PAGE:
The job of the Christian, Francis insisted, is to “courageously announce,” and through the Holy Spirit, “the proclamation of Jesus Christ provokes that astonishment that moves us.”

    In the end, he said, “only the Spirit is able to change our attitude, the history of our lives and our identity.”

    It was the Holy Spirit, Francis said, who gave “this power to simple and uninstructed people” like Peter and John, which enabled them “to proclaim Jesus Christ up to the final witness: martyrdom.”

    Francis has suggested that this Christian courage is more necessary now than ever. OnSunday, the Pope reiterated his conviction that we are living in a time of war, “a third world war which is being fought piecemeal,” in which Christians are suffering “savage crimes, brutal massacres and senseless destruction.”

    These are times of martyrdom, Francis said last week, and the martyrs of today are so many, “we can say that they are more numerous than in the first centuries.”

    Follow Thomas D. Williams on Twitter @tdwilliamsrome.

    • How true.

    • Michael Cannady

      But the pope doesn’t have the courage to take on gay activists and planned parenthood.

  • Tamsin

    Sarah notes that [Catholicism] was a liberating force inasmuch as Catholicism de-divinized the natural world, thereby freeing people from fear and superstition. To Sarah’s mind, this is a practical illustration of how the Church’s dogmas and doctrines are not in fact oppressive but rather free people by revealing to them the truth about ultimate realities.

    We dearly need shepherds like Sarah in these United States. The sexual revolution has “re-divinized the natural world” insofar as each young person is pretty much being taught to worship his or her natural appetites, following those appetites wherever they may lead.

  • I think of how poor people are in Gotham, being as they are lacking a Shepherd of this stature, vigor and clarity.

  • hombre111

    Makes me want to read the book when it comes out in English. But I am also instinctively suspicious of anything written by someone deeply involved in the Acton Institute, with its effort to mix laissez-faire capitalism and our Catholic faith.

    • We’re reasonably suspicious of anything wittten by the owner of the “Hombre111”, with its effort to promote socialism, homosexuality and contraception and the inability of the writer to adhere to his promise to take leave of Crisis after declaring it a wasteland unworthy of its time.

      • Navy76

        Amen. The poser has a very real case twisting Church dogma and history.

    • TomD

      Laissez-faire is the doctrine of leaving economic activity to market forces free of government interference. It doesn’t exist in the modern world . . . in any sense or in any place. It is a strawman . . . used as a pejorative, hurled in an attempt to instantly discredit anyone who questions the current-day status quo of ever-expanding government.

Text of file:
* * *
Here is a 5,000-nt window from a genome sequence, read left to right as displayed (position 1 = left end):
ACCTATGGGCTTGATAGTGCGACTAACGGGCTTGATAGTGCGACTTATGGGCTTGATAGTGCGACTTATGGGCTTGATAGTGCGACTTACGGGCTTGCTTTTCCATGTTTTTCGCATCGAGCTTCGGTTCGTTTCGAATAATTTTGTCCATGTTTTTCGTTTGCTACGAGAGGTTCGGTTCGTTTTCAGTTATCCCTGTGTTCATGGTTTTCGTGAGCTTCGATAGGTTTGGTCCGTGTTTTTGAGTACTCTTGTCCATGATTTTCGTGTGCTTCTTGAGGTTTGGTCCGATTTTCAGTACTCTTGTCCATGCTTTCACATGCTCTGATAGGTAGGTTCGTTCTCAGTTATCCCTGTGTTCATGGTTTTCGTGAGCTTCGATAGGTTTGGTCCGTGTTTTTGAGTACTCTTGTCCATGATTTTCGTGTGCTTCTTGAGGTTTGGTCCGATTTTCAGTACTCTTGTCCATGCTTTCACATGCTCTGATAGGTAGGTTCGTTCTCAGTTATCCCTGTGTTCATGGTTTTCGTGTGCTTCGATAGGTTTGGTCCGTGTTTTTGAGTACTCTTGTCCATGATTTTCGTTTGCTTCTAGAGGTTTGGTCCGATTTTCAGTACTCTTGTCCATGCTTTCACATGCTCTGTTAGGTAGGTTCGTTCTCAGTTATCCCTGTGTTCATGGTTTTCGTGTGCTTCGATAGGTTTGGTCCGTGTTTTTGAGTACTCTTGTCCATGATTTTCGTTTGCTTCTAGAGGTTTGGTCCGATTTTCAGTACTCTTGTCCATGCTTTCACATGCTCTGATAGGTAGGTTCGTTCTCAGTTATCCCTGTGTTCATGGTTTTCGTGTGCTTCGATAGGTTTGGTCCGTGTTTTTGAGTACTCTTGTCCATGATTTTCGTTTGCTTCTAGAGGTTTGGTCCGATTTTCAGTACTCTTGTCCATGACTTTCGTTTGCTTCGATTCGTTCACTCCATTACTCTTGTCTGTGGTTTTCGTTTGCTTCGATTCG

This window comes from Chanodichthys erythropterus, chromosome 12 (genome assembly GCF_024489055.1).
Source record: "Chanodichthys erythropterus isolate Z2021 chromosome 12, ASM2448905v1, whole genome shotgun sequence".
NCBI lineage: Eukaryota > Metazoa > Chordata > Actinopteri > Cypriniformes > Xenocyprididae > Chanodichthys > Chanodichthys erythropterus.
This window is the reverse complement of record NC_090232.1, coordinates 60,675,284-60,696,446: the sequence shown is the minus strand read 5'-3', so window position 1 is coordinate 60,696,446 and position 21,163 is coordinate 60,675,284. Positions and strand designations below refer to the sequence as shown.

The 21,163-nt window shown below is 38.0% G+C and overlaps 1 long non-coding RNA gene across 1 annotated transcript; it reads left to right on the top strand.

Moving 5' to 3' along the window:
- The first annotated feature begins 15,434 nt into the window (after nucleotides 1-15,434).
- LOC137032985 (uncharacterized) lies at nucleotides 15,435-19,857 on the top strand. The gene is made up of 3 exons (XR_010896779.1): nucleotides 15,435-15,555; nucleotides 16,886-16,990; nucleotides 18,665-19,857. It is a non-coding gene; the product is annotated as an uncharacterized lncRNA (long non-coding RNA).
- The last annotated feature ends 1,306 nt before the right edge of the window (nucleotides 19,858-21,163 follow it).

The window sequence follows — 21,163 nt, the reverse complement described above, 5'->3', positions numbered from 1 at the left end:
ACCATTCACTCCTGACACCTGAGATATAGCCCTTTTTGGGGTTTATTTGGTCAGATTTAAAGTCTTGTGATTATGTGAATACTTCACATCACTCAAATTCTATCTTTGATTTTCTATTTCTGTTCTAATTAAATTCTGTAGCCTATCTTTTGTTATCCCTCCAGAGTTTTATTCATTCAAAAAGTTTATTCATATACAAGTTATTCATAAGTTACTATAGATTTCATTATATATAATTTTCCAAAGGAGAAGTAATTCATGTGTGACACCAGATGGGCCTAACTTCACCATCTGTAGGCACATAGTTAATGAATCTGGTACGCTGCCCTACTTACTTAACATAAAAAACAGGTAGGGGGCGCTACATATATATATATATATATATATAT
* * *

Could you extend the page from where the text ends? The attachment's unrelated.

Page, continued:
In 2014, government expenditures represented over 40% of GDP (Gross Domestic Product) in the United States. This number has been continuously and steadily rising throughout the 20th and 21st century. Laissez-faire economics poses no credible threat to the powers that be, after 100+ years of ever expanding government in the United States.

      The Acton Institute is a whisper in the cacophony that is government interventionism of the modern political/economic world. Things have taken such a turn for the worse in the last few decades that many, if not most, in the corporate world have long given up the fight for anything even resembling economic freedom and have decided to go along with expanding government in order to get along.

      We now have an increasing form of corporate/government collusion . . . far more of a real threat to the individual citizen, most especially the poor, and the ultimate thriving and well-being of mankind, than the Acton Institute ever will represent, I assure you hombre111.

      • hombre111

        Great response. :>). Laissez-faire may not exist in a pure form, but the ideal has been as little government interference as possible. And so they turned back the reforms instituted after the Great Depression. I blame the Dems and the Repubs both for this. And so the financial “industry” went amok, creating bubble after bubble, confident that the government, ie the US people, would save them from themselves. And thus it came to pass and nobody went to jail.